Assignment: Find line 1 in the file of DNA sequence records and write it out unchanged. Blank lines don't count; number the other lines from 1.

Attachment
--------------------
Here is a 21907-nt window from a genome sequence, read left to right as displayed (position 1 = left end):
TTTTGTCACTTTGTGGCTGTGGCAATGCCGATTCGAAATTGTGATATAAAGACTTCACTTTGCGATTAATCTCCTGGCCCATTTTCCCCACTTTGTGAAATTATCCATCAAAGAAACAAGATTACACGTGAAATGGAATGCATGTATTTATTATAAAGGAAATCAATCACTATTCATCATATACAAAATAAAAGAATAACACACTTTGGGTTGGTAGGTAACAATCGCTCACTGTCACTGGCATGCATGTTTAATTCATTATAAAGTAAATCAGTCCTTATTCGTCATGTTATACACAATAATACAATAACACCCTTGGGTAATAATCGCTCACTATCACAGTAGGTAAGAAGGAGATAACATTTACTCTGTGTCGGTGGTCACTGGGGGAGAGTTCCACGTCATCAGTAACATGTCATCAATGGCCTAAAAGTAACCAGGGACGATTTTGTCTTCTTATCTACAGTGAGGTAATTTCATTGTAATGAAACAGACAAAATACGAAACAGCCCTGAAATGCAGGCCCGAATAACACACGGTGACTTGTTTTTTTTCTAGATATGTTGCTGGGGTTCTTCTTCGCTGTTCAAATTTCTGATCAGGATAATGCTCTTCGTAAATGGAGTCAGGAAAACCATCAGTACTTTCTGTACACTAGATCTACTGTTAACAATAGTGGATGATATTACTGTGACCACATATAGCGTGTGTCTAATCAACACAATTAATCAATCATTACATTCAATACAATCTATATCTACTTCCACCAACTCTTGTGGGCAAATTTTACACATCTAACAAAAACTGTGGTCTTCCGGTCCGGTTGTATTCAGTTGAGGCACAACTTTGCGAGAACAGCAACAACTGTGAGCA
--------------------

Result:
Here is a 21907-nt window from a genome sequence, read left to right as displayed (position 1 = left end):